The blockades had cut the normal 1.5 million barrels a day in exports by 80-90 percent. Oil production has doubled in the last few weeks, but many of the angry tribes and militias that began blocking production last July are still armed, around and unhappy. In January the government managed to restart about a third of that. Unless the government can get the oil flowing quickly in 2014, the entire country will begin to suffer major shortages of food and other essentials. Libya imports most of its food and much else. All is paid for by oil. Already officials in charge of buying food are warning that shipments will halt soon because of lack of cash. The government has called for the population to rise up (peacefully) against the factions that are shutting down oil production. That may actually happen once the shortages become widespread and severe. The government is also trying to negotiate with the various factions, but that is proving difficult because the faction leaders tend to maintain the loyalty of their followers by promising more than they, or the government, can deliver.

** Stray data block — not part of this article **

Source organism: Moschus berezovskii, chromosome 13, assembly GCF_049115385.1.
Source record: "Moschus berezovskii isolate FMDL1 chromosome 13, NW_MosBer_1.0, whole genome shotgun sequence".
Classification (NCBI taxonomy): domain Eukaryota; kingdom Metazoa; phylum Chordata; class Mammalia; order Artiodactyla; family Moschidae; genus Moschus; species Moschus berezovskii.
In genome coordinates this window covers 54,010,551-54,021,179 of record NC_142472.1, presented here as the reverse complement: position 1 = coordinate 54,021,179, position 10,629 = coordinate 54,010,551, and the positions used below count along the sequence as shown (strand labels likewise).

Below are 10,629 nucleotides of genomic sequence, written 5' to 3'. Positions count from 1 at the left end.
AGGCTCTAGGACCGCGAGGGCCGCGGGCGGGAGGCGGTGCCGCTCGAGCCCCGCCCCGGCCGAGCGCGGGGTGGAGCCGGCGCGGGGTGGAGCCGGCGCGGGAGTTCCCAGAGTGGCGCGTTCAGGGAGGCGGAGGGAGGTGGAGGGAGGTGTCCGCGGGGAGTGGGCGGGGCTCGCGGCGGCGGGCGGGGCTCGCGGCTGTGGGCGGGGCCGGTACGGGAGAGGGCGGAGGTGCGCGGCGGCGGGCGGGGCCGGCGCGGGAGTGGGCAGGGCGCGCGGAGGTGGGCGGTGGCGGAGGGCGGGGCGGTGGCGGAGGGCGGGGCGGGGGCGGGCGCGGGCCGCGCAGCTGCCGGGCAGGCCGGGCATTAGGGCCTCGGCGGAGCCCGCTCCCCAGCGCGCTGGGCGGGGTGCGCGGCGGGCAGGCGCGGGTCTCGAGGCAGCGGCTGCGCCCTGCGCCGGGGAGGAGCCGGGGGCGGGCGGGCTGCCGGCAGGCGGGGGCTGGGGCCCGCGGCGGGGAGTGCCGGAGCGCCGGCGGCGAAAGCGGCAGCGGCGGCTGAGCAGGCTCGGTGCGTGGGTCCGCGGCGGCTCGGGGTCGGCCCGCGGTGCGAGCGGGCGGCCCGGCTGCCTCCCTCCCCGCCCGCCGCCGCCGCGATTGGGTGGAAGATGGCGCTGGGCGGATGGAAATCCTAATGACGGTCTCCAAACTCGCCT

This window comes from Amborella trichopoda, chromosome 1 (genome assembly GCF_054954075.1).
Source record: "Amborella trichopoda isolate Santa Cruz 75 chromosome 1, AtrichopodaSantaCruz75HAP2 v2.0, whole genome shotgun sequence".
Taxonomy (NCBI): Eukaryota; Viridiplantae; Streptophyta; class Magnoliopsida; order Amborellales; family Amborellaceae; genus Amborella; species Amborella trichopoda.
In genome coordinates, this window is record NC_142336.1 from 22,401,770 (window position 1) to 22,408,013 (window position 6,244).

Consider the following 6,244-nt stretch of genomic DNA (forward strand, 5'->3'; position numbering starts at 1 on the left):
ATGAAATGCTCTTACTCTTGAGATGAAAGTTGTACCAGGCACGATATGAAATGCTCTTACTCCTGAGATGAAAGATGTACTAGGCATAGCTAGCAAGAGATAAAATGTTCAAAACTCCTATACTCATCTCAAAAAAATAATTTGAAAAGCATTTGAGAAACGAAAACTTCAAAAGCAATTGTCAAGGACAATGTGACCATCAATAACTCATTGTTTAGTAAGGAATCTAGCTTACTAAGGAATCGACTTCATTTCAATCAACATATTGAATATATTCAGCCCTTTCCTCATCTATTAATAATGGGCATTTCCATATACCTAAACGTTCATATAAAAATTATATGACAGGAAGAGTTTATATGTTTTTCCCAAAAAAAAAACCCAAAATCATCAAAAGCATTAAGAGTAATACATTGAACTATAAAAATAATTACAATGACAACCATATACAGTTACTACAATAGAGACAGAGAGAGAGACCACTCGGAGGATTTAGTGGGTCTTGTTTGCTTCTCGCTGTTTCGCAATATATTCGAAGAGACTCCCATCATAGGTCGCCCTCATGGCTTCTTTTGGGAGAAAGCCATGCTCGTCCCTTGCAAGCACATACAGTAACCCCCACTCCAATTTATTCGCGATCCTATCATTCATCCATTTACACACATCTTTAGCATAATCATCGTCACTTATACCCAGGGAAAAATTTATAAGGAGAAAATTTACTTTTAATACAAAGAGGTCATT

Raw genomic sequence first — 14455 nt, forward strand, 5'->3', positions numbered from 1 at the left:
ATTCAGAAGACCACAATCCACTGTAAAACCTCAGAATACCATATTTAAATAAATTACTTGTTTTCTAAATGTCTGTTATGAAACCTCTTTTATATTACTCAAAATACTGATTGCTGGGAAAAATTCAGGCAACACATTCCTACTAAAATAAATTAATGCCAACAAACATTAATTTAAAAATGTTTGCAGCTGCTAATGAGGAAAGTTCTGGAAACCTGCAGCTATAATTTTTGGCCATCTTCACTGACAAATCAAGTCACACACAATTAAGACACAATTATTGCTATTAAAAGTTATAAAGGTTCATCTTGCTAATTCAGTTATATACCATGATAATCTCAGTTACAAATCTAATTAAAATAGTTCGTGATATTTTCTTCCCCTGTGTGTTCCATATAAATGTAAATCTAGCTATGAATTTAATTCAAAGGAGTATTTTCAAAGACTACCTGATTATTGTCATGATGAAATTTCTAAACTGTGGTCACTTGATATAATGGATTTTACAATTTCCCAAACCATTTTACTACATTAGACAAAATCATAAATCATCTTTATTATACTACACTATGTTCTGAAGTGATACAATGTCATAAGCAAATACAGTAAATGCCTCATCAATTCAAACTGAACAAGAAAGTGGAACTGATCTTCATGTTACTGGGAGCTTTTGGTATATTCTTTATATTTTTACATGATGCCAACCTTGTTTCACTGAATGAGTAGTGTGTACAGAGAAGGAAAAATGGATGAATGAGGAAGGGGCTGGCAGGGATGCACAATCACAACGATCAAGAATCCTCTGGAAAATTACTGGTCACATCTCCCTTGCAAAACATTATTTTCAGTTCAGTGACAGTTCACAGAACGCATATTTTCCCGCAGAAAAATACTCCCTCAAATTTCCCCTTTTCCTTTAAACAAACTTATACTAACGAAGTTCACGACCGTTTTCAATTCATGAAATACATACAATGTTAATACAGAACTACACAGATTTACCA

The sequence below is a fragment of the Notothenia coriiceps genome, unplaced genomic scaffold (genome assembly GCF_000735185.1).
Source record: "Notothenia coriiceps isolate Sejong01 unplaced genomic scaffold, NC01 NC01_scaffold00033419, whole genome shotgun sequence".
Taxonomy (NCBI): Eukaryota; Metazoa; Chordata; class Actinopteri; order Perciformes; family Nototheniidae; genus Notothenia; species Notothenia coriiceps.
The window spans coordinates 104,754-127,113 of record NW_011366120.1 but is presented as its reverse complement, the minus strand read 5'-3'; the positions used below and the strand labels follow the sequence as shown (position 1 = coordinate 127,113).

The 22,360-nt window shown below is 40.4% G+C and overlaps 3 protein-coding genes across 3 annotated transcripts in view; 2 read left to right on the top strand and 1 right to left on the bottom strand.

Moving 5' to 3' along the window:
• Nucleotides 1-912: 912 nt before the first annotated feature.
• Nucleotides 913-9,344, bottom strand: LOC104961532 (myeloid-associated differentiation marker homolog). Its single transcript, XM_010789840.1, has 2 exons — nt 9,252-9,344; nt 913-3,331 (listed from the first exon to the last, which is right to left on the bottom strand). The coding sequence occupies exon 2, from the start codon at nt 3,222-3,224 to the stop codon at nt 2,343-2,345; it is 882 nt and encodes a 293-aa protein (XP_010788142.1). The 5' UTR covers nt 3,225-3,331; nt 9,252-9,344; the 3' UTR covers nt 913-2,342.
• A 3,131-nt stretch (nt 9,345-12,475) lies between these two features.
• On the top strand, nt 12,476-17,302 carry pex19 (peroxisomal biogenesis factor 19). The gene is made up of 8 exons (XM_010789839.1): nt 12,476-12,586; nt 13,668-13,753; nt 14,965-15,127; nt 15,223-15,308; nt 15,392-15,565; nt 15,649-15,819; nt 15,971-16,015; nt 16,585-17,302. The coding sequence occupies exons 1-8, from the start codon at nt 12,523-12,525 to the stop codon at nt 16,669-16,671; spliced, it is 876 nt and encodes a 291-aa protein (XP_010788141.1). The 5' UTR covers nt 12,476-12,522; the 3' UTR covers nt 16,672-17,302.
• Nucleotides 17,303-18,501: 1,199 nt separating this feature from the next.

Greed for a larger share of the oil revenue is tearing the country apart. The problem is a classic one in Arab countries where tribalism, along with political and religious factionalism makes governing difficult when there is oil wealth to be had. In this case there is a country called Libya but there are too few Libyans. That is, there are not enough people in Libya willing to cooperate with each other for the common good. There is no quick fix. The cure is messy and time-consuming. Libyans fear they will have to suffer through another round of civil war before any progress in achieving national unity is achieved.